She’d never forget that moment at Ranger Headquarters when they’d heard the news. Rebecca had just stopped by to ask the Rangers if they planned to help her with CD’s surprise welcome home party at the bar and grill that night – he’d been gone for six months on a cruise around the world and upon his return had decided to take another weekend to go fishing, much to Rebecca’s chagrin. But he was coming home that afternoon – he’d called her just that morning to say so – and she had everything planned out. There was a giant banner stretched across the dance floor that read "Welcome Back, Big Dog" (courtesy of Trivette) and a menu of all of CD’s favorite foods, including Rebecca’s famous Texas sheet cake. (CD had told her once, "Honey, in Texas, it’s just called sheet cake. The Texas is implied.") Things were going to be perfect – until Walker’s phone rang and things changed forever.

Rebecca knew instinctively that the news would not be good as soon as she heard the first ring. Her heart skipped a beat, then fell like a boulder into the pit of her stomach, and her eyes locked on her uncle’s face. Beside her, Gage was talking animatedly to Sydney, but then seemed to sense the change that came over her and gave her a concerned glance. Across the room, Trivette seemed to be feeling the same thing that Rebecca was, because he stood frozen at his desk, holding his breath. And when Walker put the phone down gently on its hook, time seemed to cease for a moment.

He looked at each of their concerned faces in turn, then spoke the words none were ready to hear. "CD passed away this afternoon."

Horror struck the faces of everyone at the same moment and Rebecca felt her knees give way. Gage reached out to steady her and once she was back on her feet, she covered her face with her hands, pressing her palms into her eyes as though to block everything out. When she looked up a few moments later, she could see that her uncle and Trivette were equally stricken. Alex had her arms wrapped around Walker and was crying into his shoulder but his eyes were focused far away and Rebecca could tell he wasn’t paying attention. Trivette had slumped backward onto the corner of his desk and crossed his arms over his chest, almost in defiance of the news. Sydney and Gage looked saddened, though Rebecca sensed that most of their reaction stemmed from watching those around them. They had barely gotten the chance to know CD, though Rebecca knew that he must have made an impression on them in the short time they did know him – he always did.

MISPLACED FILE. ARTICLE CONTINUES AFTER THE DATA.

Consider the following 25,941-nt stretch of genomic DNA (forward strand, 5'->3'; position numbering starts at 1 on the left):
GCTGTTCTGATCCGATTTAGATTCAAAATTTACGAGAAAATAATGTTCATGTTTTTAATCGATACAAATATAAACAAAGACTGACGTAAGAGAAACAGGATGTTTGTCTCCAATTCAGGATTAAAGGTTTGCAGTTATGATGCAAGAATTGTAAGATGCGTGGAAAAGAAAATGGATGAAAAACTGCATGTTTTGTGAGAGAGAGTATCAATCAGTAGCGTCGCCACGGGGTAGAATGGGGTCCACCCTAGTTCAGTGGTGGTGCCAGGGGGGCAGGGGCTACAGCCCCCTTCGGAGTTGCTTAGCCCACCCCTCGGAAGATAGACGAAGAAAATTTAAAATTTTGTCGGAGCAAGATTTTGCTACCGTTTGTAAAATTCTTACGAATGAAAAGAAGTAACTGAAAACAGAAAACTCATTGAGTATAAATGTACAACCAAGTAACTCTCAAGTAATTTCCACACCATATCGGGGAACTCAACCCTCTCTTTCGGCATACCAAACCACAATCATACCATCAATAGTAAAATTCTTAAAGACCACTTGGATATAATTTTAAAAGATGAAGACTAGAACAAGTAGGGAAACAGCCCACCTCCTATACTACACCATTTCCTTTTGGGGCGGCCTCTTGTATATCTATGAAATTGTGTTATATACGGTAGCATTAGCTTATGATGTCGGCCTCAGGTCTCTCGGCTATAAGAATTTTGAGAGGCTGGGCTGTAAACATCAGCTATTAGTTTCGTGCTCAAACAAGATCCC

Rebecca remembered every part of the funeral with pristine clarity. It surprised her considering when she thought back to David’s funeral, she only remembered bits and pieces and they appeared in her memory like photographs with tattered edges. Yet CD’s was more like a movie reel – there was the casket draped in the American flag, his white cowboy hat sitting forlornly in the center. And there were Rangers everywhere, young and old, all wearing white gloves as they saluted their fallen comrade. Rebecca was wearing her navy blue police academy uniform for the ceremony and felt a bit awkward, though she knew that her choice of outfits would make CD smile. Her choice to become a police officer had been the topic of one of their last conversations before he’d left on his cruise.

"Are you sure it’s what you want to do with the rest of your life, darlin’?" he’d wanted to know. He was wiping down the bar and she was studying for an exam, head bent over her textbook.

"Yeah," she’d replied. "Why? Do you think it’s a bad idea?"

"I didn’t say that," he lifted a hand to silence her. "I just think you’re so smart and good at other things that maybe you haven’t considered all your options."

"Like being a full-time waitress at CD’s Bar and Grill?" she’d responded wryly. "Don’t get me wrong, the tips are great and all…"

"That’s not what I meant," he interrupted, a bit offended.

"Sorry," she said.

He nodded in acceptance, then continued, "What I mean is, law enforcement is one of the toughest careers out there. You should know that firsthand – look at everything that’s happened to Cordell and to Alex because of their jobs. It isn’t a life for everyone."

"I know that," she replied earnestly. "But I also know that it’s because of what I’ve seen them do – what I’ve seen them accomplish - that I want to do the job. Yeah, there’s bad stuff that goes with it – really bad stuff sometimes. But CD, you of all people should know the good that comes from it too. And I’m not just talking about what it must feel like to save someone’s life or make the world a little safer. I’m also talking about the people you meet and the people you work with." She’d closed the book by now and her eyes locked on his as she continued, "CD, when I moved in with Uncle Cordell, I was an orphan who didn’t have anybody looking out for me. Thanks to him, I discovered I had an uncle that loved me. And thanks to his job, I got a lot more family members than I ever thought I’d have – I got you, and Jimmy, and Alex, and now Sydney and Gage. You guys are my family and you’ve all played a part in raising me. And when you get right down to it, it’s because of all of you and what you’ve done for me that I chose law enforcement – so that I can help extend the family a little farther."